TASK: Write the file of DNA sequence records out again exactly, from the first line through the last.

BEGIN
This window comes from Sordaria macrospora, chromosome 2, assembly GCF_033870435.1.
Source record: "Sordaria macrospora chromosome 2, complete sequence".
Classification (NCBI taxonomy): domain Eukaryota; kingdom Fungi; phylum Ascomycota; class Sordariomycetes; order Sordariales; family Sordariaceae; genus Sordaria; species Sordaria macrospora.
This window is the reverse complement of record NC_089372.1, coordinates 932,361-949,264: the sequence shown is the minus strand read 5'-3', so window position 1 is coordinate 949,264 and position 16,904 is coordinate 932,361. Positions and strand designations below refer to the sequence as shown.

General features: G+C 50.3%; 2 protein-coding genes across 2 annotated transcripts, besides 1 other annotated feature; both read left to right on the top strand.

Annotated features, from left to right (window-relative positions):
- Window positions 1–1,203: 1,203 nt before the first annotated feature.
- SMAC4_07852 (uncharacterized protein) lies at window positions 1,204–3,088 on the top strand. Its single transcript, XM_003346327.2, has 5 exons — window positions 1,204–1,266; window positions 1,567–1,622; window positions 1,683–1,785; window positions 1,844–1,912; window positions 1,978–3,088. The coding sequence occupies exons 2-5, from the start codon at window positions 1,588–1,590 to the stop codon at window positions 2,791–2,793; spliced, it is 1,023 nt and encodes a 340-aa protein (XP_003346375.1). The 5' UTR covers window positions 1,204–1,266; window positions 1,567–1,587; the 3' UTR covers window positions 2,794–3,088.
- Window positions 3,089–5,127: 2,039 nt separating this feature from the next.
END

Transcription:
This window comes from Sordaria macrospora, chromosome 2, assembly GCF_033870435.1.
Source record: "Sordaria macrospora chromosome 2, complete sequence".
Classification (NCBI taxonomy): domain Eukaryota; kingdom Fungi; phylum Ascomycota; class Sordariomycetes; order Sordariales; family Sordariaceae; genus Sordaria; species Sordaria macrospora.
This window is the reverse complement of record NC_089372.1, coordinates 932,361-949,264: the sequence shown is the minus strand read 5'-3', so window position 1 is coordinate 949,264 and position 16,904 is coordinate 932,361. Positions and strand designations below refer to the sequence as shown.

General features: G+C 50.3%; 2 protein-coding genes across 2 annotated transcripts, besides 1 other annotated feature; both read left to right on the top strand.

Annotated features, from left to right (window-relative positions):
- Window positions 1–1,203: 1,203 nt before the first annotated feature.
- SMAC4_07852 (uncharacterized protein) lies at window positions 1,204–3,088 on the top strand. Its single transcript, XM_003346327.2, has 5 exons — window positions 1,204–1,266; window positions 1,567–1,622; window positions 1,683–1,785; window positions 1,844–1,912; window positions 1,978–3,088. The coding sequence occupies exons 2-5, from the start codon at window positions 1,588–1,590 to the stop codon at window positions 2,791–2,793; spliced, it is 1,023 nt and encodes a 340-aa protein (XP_003346375.1). The 5' UTR covers window positions 1,204–1,266; window positions 1,567–1,587; the 3' UTR covers window positions 2,794–3,088.
- Window positions 3,089–5,127: 2,039 nt separating this feature from the next.